“I will respond to that, if I may, Chairman. The present situation is that the RSPCA prosecutes as a private prosecutor. We do not claim and we do not have any authority from local or central government to act as a prosecutor. We act now as a private prosecutor; if the Bill becomes law we will continue to act as a private prosecutor”
Presumably this was an accurate reflection of the situation at the time, which would imply that if the RSPCA are now a prosecuting authority they have become one since the date of Mr. Flowers evidence? (14 October 2004).
If the RSPCA are now a prosecuting authority, when and how did they become one? From which legislation or source do they derive this power?
Finally, if the RSPCA are indeed a prosecuting authority, does that mean that the RSPCA has a formal obligation to respond to requests under the Freedom of Information Act 2000 for at least those aspects of its activities that relate to its public role as a prosecuting authority?
Tel: 0844 700 66 90
In response to the FOI request from the SHG the RSPCA initially sent an automated reply. We have published it below.
The RSPCA’s automated response:
“Thank you for your online enquiry to the RSPCA – please note this is an automated response.
If you reply to us at any time please DO NOT REMOVE the text in the subject field – this will ensure you do not receive a further automated response. However, we would be grateful if you would take time to read the information below.
Due to a reduced level of staffing brought about by the current economic situation, the RSPCA’s advice team is currently being overwhelmed by the volume of online enquiries being received.
We are sorry that there may be a lengthy delay at times in replying to online enquiries but will endeavour to respond to all queries relating to a specific animal welfare issue. Sadly we cannot guarantee to reply to all the general enquiries received.
Please note that reports of cruelty or neglect, sick or injured animals, requests for help with veterinary bills and details of lost or found animals will be forwarded to our 24 hour cruelty and advice line on the next working day (Monday to Friday) – if you need an update, please contact them directly on 0300 1234 999.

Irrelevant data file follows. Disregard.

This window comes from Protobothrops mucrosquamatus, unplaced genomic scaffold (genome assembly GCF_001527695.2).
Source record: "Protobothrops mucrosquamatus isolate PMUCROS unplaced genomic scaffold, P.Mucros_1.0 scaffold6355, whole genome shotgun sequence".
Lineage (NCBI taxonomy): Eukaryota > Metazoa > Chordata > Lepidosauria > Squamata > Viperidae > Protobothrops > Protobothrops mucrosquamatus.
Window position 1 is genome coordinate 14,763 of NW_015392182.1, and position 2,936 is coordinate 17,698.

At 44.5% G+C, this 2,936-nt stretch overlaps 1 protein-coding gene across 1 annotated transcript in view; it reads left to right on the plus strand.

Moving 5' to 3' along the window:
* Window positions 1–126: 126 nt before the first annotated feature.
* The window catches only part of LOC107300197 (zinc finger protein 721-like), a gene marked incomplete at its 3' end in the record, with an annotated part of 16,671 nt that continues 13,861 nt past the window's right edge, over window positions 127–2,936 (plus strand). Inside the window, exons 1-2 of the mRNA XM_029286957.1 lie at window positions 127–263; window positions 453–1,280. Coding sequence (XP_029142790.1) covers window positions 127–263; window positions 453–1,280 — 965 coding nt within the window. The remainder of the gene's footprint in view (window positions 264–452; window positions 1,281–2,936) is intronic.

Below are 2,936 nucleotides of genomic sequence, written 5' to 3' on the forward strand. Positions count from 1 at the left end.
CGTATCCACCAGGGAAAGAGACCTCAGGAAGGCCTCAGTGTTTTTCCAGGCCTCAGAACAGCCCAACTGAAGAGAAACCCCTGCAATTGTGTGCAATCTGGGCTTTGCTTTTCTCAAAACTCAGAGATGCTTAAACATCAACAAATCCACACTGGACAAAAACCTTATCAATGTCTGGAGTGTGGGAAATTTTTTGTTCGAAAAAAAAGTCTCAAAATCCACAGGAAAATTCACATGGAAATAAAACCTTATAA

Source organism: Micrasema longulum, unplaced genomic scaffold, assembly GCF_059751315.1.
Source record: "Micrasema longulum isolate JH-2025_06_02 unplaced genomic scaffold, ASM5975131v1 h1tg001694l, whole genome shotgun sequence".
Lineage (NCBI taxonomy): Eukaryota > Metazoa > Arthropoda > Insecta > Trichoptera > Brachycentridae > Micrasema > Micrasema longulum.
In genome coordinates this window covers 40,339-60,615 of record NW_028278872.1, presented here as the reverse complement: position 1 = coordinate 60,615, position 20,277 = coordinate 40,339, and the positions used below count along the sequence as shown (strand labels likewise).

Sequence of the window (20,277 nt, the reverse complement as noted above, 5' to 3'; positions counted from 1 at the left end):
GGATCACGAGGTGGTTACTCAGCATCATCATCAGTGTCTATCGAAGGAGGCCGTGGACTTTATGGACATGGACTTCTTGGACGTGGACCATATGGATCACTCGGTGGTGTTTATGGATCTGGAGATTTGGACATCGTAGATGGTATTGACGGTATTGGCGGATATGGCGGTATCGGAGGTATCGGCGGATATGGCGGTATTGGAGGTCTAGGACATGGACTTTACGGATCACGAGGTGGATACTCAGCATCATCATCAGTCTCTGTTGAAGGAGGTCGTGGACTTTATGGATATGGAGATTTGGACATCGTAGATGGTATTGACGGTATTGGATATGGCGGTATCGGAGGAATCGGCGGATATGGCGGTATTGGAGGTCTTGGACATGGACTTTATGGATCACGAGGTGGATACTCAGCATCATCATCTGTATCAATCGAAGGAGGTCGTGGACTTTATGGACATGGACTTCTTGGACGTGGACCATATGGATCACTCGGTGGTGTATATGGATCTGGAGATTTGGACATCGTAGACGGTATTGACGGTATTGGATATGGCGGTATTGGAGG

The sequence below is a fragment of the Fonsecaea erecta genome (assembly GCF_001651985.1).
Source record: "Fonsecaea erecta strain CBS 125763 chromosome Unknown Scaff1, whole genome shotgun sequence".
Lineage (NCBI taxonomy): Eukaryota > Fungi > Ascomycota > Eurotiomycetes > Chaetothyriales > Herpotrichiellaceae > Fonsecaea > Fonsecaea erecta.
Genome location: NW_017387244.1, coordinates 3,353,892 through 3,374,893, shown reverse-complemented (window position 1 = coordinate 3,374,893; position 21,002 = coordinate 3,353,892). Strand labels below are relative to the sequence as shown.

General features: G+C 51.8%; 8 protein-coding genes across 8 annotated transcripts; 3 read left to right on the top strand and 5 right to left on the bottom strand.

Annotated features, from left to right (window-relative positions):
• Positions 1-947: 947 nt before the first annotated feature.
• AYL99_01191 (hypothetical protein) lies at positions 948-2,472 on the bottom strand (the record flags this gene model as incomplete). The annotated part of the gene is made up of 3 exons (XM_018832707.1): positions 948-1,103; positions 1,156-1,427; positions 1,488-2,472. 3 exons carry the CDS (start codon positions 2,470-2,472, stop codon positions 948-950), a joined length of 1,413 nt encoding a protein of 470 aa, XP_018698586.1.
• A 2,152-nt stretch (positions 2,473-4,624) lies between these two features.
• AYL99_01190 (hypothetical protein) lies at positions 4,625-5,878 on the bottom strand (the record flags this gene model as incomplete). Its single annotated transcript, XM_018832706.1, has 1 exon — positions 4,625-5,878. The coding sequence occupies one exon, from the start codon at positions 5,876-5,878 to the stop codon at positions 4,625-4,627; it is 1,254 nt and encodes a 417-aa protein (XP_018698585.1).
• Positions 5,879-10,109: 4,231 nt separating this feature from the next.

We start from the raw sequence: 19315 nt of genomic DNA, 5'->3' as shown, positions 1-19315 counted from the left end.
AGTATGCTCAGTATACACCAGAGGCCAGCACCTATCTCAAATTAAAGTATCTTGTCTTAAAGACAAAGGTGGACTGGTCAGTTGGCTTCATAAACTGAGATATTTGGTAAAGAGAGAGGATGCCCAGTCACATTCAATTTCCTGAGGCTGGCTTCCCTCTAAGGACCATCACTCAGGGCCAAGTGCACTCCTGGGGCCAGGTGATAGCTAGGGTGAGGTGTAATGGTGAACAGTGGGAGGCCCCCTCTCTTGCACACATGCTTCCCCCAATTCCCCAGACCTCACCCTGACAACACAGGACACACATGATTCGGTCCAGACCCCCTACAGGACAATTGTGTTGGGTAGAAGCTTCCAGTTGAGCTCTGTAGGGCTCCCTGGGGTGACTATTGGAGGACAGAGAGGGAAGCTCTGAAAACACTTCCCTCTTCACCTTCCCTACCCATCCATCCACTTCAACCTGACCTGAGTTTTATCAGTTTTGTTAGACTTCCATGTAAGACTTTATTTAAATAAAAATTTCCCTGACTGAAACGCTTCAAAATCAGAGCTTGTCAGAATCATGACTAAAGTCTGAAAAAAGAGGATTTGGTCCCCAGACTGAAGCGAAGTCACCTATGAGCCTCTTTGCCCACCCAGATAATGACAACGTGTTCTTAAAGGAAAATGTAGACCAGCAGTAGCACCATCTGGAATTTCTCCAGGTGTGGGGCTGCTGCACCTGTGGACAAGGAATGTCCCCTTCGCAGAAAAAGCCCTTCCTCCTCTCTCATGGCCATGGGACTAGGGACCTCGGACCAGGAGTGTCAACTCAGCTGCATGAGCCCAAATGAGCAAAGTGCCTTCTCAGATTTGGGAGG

The Society is focussing its resources on the provision of animal welfare services and the investigation of cruelty. Please review the frequently-asked questions (FAQs) section of the Advice Centre on our website, where you will find answers to all the most common questions asked by members of the public.
When we do respond, you will receive an email which will advise you where to find our reply. Thank you for contacting the RSPCA.
RSPCA Advice Team
Tel: 0300 1234 555
RSPCA HQ operates Monday to Friday, 9am to 5pm
Scanned by Demon MailDefender ”
The RSPCA then responded with:
Thank you for your email dated 11 February 2012.
In response to your enquiry, we can confirm that the RSPCA
is a private prosecutor.
Thank you for contacting us.
RSPCA Advice Team
The SHG tried again:
Can you please also confirm that the RSPCA is not a prosecuting authority?
And received the following response:
Thank you for your further email. We do not actually know what you mean by a prosecuting authority. The RSPCA is a private prosecutor.
RSPCA Advice Team
If anyone has any residual beliefs that the RSPCA have any sort of power or special position, read what the Rt Hon Jim Paice, Minister of State for agriculture and Food has to say:
The RSPCA have no special legal powers above those of any other private citizen or organization – the Act confers no powers on the RSPCA.
[ . . . ]
The 2006 Act is also a ‘common informers act’. It is because anyone can initiate criminal proceedings that the RSPCA successfully prosecutes between 750 and 1,000 people each year who have been found to have caused unnecessary suffering to animals.
The SHG is gathering evidence of any organisation that has treated the RSPCA as if they had statutory powers or were a prosecuting authority.
If you know of any instances where this has happened please do not post details here.
Contact the SHG by e-mail email@example.com or by phone 0844 700 66 90.